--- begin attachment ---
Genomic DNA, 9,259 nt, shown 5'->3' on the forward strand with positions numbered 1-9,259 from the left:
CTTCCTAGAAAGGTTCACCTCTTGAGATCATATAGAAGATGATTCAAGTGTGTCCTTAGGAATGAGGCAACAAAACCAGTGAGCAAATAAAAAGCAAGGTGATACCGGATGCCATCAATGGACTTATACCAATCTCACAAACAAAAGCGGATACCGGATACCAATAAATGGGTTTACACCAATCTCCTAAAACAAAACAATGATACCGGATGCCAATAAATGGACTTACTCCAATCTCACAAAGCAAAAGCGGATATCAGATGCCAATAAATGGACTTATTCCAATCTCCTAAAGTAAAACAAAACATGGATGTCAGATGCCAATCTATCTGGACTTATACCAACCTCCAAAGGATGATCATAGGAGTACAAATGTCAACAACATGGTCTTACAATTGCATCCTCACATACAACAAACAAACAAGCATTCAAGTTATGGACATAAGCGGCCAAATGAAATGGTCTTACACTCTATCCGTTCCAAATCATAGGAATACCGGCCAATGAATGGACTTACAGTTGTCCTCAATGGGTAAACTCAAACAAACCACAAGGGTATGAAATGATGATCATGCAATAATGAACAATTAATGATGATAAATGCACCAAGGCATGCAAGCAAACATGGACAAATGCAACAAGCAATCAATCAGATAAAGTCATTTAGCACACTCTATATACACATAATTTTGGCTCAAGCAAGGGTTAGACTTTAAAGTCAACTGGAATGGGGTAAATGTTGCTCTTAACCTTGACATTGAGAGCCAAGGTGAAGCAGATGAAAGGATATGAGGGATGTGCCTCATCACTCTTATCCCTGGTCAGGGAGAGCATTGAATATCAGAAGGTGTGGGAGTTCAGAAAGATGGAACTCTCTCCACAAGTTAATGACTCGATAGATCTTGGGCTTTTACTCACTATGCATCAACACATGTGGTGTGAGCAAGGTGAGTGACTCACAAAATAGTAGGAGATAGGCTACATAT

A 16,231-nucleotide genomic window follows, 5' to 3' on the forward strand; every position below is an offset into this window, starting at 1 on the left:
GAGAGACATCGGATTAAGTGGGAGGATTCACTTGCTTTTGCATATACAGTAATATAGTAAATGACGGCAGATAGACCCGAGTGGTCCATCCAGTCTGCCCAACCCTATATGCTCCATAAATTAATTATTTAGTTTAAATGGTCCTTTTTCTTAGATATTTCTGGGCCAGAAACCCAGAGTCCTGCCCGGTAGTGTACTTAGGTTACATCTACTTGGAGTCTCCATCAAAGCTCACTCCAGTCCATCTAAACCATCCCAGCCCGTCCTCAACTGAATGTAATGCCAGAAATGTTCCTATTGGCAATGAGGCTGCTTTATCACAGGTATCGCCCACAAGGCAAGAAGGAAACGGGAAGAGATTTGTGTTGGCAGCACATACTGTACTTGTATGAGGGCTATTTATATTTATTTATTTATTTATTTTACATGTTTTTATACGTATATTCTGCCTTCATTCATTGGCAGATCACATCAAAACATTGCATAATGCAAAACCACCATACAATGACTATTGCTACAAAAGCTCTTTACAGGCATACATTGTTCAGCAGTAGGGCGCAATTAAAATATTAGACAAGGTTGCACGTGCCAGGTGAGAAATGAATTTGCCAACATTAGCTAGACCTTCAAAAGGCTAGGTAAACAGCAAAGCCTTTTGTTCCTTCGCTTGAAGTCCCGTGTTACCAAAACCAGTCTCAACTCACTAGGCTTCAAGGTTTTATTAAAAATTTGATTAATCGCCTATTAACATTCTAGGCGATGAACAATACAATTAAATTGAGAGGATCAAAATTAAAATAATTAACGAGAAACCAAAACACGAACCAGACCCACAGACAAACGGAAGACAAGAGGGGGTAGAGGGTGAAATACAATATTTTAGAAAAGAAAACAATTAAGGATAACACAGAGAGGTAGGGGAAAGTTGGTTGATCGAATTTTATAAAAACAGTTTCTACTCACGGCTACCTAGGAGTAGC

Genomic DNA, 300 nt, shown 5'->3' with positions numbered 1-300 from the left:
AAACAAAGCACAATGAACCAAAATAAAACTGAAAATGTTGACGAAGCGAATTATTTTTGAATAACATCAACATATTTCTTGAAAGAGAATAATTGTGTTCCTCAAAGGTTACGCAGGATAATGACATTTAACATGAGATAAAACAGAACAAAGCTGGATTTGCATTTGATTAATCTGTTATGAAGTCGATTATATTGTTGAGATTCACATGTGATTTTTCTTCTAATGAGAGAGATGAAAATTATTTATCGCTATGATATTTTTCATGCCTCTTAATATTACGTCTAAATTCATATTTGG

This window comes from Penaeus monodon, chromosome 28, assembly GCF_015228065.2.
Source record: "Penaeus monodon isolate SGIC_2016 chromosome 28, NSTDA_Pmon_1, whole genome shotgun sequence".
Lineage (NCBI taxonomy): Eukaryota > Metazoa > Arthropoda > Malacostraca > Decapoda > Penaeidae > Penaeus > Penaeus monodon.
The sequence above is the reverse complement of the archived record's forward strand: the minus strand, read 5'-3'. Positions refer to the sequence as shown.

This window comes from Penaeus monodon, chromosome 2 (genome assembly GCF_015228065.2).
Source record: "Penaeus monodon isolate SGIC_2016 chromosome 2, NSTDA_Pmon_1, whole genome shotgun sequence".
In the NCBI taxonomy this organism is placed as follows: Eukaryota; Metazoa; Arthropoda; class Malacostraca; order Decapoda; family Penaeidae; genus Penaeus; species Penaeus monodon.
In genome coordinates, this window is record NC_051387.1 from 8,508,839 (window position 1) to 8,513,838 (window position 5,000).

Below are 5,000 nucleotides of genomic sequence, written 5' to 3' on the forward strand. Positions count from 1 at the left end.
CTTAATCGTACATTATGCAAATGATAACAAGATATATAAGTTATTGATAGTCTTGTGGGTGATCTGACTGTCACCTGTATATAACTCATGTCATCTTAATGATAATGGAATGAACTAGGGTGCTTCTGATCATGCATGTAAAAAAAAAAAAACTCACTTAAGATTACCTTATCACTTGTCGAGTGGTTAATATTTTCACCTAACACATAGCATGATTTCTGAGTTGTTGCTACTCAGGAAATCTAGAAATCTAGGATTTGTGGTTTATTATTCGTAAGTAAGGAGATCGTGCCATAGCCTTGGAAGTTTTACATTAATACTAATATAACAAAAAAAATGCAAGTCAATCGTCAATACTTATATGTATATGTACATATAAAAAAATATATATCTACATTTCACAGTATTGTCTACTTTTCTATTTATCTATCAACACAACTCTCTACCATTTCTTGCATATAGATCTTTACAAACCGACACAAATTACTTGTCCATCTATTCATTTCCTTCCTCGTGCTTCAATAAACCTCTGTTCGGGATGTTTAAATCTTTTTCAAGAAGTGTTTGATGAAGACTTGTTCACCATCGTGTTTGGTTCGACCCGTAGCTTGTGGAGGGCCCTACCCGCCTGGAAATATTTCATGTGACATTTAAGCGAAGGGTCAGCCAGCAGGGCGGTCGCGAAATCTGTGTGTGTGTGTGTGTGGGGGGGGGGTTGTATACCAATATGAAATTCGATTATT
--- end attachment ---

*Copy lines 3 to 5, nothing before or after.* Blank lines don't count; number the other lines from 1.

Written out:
A 16,231-nucleotide genomic window follows, 5' to 3' on the forward strand; every position below is an offset into this window, starting at 1 on the left:
GAGAGACATCGGATTAAGTGGGAGGATTCACTTGCTTTTGCATATACAGTAATATAGTAAATGACGGCAGATAGACCCGAGTGGTCCATCCAGTCTGCCCAACCCTATATGCTCCATAAATTAATTATTTAGTTTAAATGGTCCTTTTTCTTAGATATTTCTGGGCCAGAAACCCAGAGTCCTGCCCGGTAGTGTACTTAGGTTACATCTACTTGGAGTCTCCATCAAAGCTCACTCCAGTCCATCTAAACCATCCCAGCCCGTCCTCAACTGAATGTAATGCCAGAAATGTTCCTATTGGCAATGAGGCTGCTTTATCACAGGTATCGCCCACAAGGCAAGAAGGAAACGGGAAGAGATTTGTGTTGGCAGCACATACTGTACTTGTATGAGGGCTATTTATATTTATTTATTTATTTATTTTACATGTTTTTATACGTATATTCTGCCTTCATTCATTGGCAGATCACATCAAAACATTGCATAATGCAAAACCACCATACAATGACTATTGCTACAAAAGCTCTTTACAGGCATACATTGTTCAGCAGTAGGGCGCAATTAAAATATTAGACAAGGTTGCACGTGCCAGGTGAGAAATGAATTTGCCAACATTAGCTAGACCTTCAAAAGGCTAGGTAAACAGCAAAGCCTTTTGTTCCTTCGCTTGAAGTCCCGTGTTACCAAAACCAGTCTCAACTCACTAGGCTTCAAGGTTTTATTAAAAATTTGATTAATCGCCTATTAACATTCTAGGCGATGAACAATACAATTAAATTGAGAGGATCAAAATTAAAATAATTAACGAGAAACCAAAACACGAACCAGACCCACAGACAAACGGAAGACAAGAGGGGGTAGAGGGTGAAATACAATATTTTAGAAAAGAAAACAATTAAGGATAACACAGAGAGGTAGGGGAAAGTTGGTTGATCGAATTTTATAAAAACAGTTTCTACTCACGGCTACCTAGGAGTAGC

Genomic DNA, 300 nt, shown 5'->3' with positions numbered 1-300 from the left: